Fortunately, in the World War II era the U.S. Supreme Court began to more vigorously protect the rights of religious minorities against government encroachment and religious majoritarianism. In a series of cases decided from the late 1930s through the mid-1940s, for example, the Court applied the First Amendment to recognize protections for the religious freedom and rights of conscience of the Jehovah’s Witnesses faith community.

This was also the beginning of the period when the expansion of the modern administrative state increasingly brought government action into collision with religious exercise. Thus, in a free-exercise case that laid the foundation for robust free-exercise protection for almost three decades, the U.S. Supreme Court in Sherbert v. Verner (1963) applied to South Carolina’s eligibility requirements for unemployment compensation a test that is very similar to the Kansas Religious Freedom Protection Act’s compelling governmental interest test.

South Carolina had denied unemployment benefits to a woman who refused to work on Saturday, her faith tradition’s Sabbath. The Court said that accommodating Adeil Sherbert’s less-common practice of Saturday

Sabbath observance did nothing more than reflect the governmental obligation of neutrality in the face of religious differences. Keep in mind that this decision was rendered by the famously progressive Warren Court.

The Sherbert standard did not mean that those claiming that government violated their religious freedoms always won in court—far from it. It simply meant that government had to have an exceedingly important reason not to exempt and protect sincere differences of religious belief and practice and had to narrowly tailor public policy to protect the free-exercise rights of people of faith.

Unfortunately for the rights of religious minorities, in 1990 the U.S. Supreme Court abandoned the Sherbert standard in a case called Employment Division v. Smith. As Congress later stated in the Religious Freedom Restoration Act of 1993 (RFRA), the Supreme Court “virtually eliminated the [former] requirement that the government justify burdens on religious exercise imposed by laws neutral toward religion.” In the language of RFRA, Congress also described the flaw in the Smith approach that often proves fatal to religious freedom, that is, “laws ‘neutral’ toward religion may burden religious exercise as surely as laws intended to interfere with religious exercise.”

Faith and policy leaders from all walks of American life decried the Smith decision and lamented its potential impact on the freedoms of all religious Americans. In testimony before Congress, Nadine Strossen, then- president of the American Civil Liberties Union, called Smith the “Dred Scott of the First Amendment.” It is no surprise, then, that the ACLU expressly supported Congress’s proposal to reinstate the compelling governmental interest test by enacting RFRA. The ACLU was joined in its support by faith-based groups ranging from the Anti- Defamation League to the Christian Legal Society to the U.S. Conference of Catholic Bishops.

In the end, Congress responded to Smith by passing RFRA with overwhelming bipartisan support. The Act received only three ‘no’ votes in the Senate and none in the House. The version that passed was first introduced by Senator Ted Kennedy, and one of its leading supporters was then-Senator Joe Biden. In fact, Vice President Biden introduced the very first version of RFRA in a previous session of Congress.

President Bill Clinton signed RFRA into law. He said in his signing statement that the Supreme Court’s abandonment of the compelling governmental interest test in Smith was a problem for which an “extraordinary measure was clearly called for.” RFRA, President Clinton said, “reverses the Supreme Court’s decision [in] Employment Division against Smith and reestablishes a standard that better protects all Americans of all faiths in the exercise of their religion in a way that I am convinced is far more consistent with the intent of the Founders of this Nation than the Supreme Court decision.” In sum, the federal Religious Freedom Restoration Act simply returned the state of the law to the pre-Smith standard, requiring that government may substantially burden a person’s religion only if it uses the least restrictive means of furthering a compelling governmental interest.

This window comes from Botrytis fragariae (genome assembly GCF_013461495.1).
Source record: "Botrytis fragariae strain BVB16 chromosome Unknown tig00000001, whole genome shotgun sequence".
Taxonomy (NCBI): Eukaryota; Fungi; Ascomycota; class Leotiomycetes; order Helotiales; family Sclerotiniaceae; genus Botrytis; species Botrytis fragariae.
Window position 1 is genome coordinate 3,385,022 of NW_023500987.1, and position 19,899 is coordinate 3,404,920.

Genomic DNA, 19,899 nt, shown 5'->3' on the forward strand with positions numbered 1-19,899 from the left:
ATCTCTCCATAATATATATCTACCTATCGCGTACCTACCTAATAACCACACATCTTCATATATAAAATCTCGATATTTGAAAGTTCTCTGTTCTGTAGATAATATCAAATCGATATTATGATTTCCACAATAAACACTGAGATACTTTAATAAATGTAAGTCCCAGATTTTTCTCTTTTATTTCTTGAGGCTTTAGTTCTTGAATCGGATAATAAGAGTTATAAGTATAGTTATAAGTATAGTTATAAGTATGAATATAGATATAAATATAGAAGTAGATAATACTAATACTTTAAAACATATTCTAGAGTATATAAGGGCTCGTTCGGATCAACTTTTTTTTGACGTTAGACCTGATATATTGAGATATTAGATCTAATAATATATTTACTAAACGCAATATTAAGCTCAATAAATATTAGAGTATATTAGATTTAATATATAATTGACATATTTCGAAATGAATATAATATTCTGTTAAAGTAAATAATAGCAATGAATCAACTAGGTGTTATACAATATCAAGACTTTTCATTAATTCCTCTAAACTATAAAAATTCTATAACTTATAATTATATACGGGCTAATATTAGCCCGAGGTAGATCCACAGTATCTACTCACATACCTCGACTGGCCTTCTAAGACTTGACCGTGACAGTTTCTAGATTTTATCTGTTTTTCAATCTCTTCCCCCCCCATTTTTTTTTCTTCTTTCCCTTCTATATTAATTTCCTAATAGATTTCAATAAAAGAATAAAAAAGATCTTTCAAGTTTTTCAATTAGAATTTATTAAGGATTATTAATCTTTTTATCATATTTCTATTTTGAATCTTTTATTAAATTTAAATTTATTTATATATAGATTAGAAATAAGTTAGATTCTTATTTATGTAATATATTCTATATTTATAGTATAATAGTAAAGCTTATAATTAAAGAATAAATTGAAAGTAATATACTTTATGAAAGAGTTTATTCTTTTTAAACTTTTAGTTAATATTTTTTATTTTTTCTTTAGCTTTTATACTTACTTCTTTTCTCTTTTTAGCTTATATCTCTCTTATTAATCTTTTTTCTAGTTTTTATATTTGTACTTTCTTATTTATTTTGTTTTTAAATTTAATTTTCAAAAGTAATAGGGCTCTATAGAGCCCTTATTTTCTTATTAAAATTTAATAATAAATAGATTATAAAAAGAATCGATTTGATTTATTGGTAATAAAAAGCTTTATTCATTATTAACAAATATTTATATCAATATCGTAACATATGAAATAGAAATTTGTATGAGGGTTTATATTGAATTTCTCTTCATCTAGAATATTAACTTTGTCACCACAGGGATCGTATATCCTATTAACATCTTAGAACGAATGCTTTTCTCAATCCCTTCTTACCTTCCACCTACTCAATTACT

Congress intended RFRA to protect Americans’ religious free exercise from being subjected to unjustifiable burdens either by the federal government or by any state government. However, when the U.S. Supreme Court ruled in 1997 that Congress lacked the power to apply this federal law to actions by state or local governments, 27 states responded by incorporating the proper, more protective free-exercise standard into state law, either through positive enactment or through a state supreme court decision.

Our nation now has a successful 20-year history with RFRA, the federal act that provides protections almost identical to those the Kansas Preservation of Religious Freedom Act proposes. In fact, this is the legal standard that has prevailed for most of the past 50 years.

But Kansas is among the minority of states that do not provide its citizens with the same protections as they have against violations of religious freedom by the federal government. Citizens of Kansas do not enjoy the same protection for their free exercise of religion that citizens of 27 other states enjoy. A resident of Kansas City, Kansas, has less protection for his or her religious freedom than a resident of Kansas City, Missouri; residents of Topeka have less protection than residents of Oklahoma City.

Mr. Chairman and Members of the Committee, I commend your efforts to bring Kansas religious-freedom law in line with the law of the majority of the country. Versions of this measure have been endorsed by dozens of faith communities, both large and small. It has been broadly supported by members of both parties. Thank you for taking steps to ensure that Kansans of all faiths continue to enjoy robust rights to the free exercise of religion for many generations to come.